Famed as one of Scotland’s ‘unicorns’ – tech start-ups valued at more than $1 billion – the company was acquired for around £1.4 billion in December 2016 by Ctrip, the second largest online travel agent in the world and the largest in China.
“This acquisition takes Skyscanner one step closer to our goal of making travel search as simple as possible for travellers around the world,” Skyscanner chief executive and co-founder Gareth Williams said at the time. “In taking the next step to achieving our goal, Skyscanner will remain operationally independent and our growing global team will continue to innovate and deliver the products travellers know and love.”
The tech scene in Edinburgh is hugely supportive these days and is going from strength to strength. People are really sitting up and taking notice of Edinburgh as a tech hub. I believe this is a key strength for us all.Gareth Williams, chief executive and co-founder, Skyscanner
Skyscanner now employs over 900 staff, including around 360 at its Edinburgh headquarters, 90 in Glasgow and 130 in London. Its other seven offices are in Barcelona, Beijing, Budapest, Miami, Shenzhen, Singapore and Sofia. The company’s products are available in over 30 languages and 70 currencies.
“As an international company, we’re a team made up of over 50 nationalities, which really helps ensure our products are localised in each market we work in,” Williams says. Access to talent has been a key benefit of the company’s Edinburgh base.
“Tech talent is a real challenge for companies across the UK, so to have young recruits from universities close by is a great thing,” Williams says. “Scotland’s universities are producing high-quality technology graduates and are a fantastic recruitment ground for us. Much of our young talent locally comes from here.”
The City of Edinburgh Council’s Invest Edinburgh team has contributed to the talent search efforts of companies including Skyscanner with initiatives like the 2014 Invest Edinburgh ‘Tech Jobs in Scotland’ talent fair in London. Invest Edinburgh and tech collective StartEDIN also brought the Silicon Milkroundabout Scotland jobs tech fair to Edinburgh in 2015, its first outside London. Skyscanner was one of more than 40 companies attending the event, which attracted 500 people from 14 different countries.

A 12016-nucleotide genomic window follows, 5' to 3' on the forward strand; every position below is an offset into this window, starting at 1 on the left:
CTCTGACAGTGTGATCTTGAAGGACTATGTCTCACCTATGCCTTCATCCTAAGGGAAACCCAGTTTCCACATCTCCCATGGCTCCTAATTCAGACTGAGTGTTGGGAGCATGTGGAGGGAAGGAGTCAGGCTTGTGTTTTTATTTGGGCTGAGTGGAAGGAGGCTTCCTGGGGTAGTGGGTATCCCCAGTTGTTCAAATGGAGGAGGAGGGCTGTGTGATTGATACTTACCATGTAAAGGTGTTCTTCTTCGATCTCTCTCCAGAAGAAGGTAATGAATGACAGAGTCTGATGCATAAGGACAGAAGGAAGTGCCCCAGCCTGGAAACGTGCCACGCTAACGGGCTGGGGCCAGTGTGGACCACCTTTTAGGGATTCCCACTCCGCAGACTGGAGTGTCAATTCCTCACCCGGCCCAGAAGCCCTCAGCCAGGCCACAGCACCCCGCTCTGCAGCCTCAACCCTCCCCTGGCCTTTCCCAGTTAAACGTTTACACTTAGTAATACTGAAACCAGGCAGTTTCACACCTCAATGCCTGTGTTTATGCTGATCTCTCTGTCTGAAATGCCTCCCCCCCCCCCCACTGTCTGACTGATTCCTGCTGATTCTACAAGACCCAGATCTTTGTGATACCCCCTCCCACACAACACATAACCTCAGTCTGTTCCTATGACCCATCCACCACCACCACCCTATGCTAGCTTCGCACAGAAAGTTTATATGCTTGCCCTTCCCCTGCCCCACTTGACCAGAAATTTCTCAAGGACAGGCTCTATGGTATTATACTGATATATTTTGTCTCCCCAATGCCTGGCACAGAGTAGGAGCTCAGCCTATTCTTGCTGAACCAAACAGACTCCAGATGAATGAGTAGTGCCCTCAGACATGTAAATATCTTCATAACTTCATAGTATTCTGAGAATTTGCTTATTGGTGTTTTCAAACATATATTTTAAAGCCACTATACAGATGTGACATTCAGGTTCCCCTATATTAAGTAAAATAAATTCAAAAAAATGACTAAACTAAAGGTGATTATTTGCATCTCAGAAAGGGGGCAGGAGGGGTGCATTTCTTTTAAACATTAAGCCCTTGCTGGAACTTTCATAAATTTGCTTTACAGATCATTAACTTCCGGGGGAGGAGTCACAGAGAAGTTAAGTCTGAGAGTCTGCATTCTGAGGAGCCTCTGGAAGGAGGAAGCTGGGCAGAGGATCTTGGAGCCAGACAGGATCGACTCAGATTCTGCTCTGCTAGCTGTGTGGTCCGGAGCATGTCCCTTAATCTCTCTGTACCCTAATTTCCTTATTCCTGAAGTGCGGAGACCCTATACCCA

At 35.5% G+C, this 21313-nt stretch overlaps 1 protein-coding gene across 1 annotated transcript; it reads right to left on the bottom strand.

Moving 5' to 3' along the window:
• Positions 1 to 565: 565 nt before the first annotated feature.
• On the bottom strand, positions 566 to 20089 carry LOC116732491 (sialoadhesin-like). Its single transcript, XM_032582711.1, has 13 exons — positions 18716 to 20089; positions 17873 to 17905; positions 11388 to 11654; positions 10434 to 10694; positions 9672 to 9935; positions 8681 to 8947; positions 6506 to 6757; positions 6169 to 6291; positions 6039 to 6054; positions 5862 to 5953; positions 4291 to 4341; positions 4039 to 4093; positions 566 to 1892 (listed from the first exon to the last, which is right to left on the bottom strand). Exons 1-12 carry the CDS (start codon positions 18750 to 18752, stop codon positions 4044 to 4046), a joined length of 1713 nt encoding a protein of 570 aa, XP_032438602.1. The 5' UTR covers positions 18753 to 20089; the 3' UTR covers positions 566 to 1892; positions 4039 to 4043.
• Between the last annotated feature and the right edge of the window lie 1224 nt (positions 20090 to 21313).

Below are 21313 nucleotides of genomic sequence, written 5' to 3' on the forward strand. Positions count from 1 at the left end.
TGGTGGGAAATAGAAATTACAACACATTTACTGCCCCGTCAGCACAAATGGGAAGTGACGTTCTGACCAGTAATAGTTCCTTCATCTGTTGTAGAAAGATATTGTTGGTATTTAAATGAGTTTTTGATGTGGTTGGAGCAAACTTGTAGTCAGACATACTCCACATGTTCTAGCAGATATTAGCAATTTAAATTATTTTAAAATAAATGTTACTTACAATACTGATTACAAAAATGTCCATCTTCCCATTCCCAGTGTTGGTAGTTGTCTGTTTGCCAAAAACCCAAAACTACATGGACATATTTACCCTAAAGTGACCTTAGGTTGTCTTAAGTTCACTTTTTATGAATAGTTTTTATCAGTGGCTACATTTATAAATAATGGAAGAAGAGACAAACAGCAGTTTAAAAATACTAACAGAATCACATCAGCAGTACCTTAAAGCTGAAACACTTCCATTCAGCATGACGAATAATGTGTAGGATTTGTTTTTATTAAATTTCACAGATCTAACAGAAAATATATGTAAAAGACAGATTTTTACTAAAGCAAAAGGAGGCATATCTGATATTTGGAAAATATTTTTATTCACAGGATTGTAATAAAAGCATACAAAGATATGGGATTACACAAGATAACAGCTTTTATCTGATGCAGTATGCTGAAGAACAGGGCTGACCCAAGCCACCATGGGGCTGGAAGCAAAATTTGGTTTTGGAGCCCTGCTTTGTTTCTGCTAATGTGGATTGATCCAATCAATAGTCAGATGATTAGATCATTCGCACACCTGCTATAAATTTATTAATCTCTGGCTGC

A software engineer himself, Williams moved to Edinburgh from Norwich 14 years ago before starting Skyscanner as a DIY tool to find flights to visit his ski instructor brother in the French Alps. He now calls Edinburgh home and loves the quality of life the capital offers.
“Edinburgh is a compact city that has so much to offer,” Williams says. “It has plentiful green space, thriving businesses and a never-ending roster of world-renowned festivals and events. And lots of fellow software engineers.”
The support of Edinburgh’s tech ‘ecosystem’ and investment community has been hugely important in Skyscanner’s growth.
“We did at one point consider whether we should move to somewhere like Silicon Valley,” Williams explains. “But the tech scene in Edinburgh is hugely supportive these days and is going from strength to strength. People are really sitting up and taking notice of Edinburgh as a tech hub. I believe this is a key strength for us all.”
Skyscanner took part in Invest Edinburgh’s Great Place for Tech film to promote the city’s tech cluster. The company’s first venture capital funding was local too, from Scottish Equity Partners in 2008. “They’ve been a consistently engaged, informed and an astute partner throughout our journey,” Williams says. “So we consider ourselves very lucky to call Edinburgh our home and headquarters.”
The close connections and networks of Edinburgh’s tech cluster are among its key benefits, Williams continues.
“People share learnings and failings, there are regular meet ups and there’s a strong sense of camaraderie,” he says. “For our part, Skyscanner hosts events, sponsors tech events and speaks regularly at local conferences. There’s a feeling here that ‘the more start-ups, the better’. I think people find that refreshing.”
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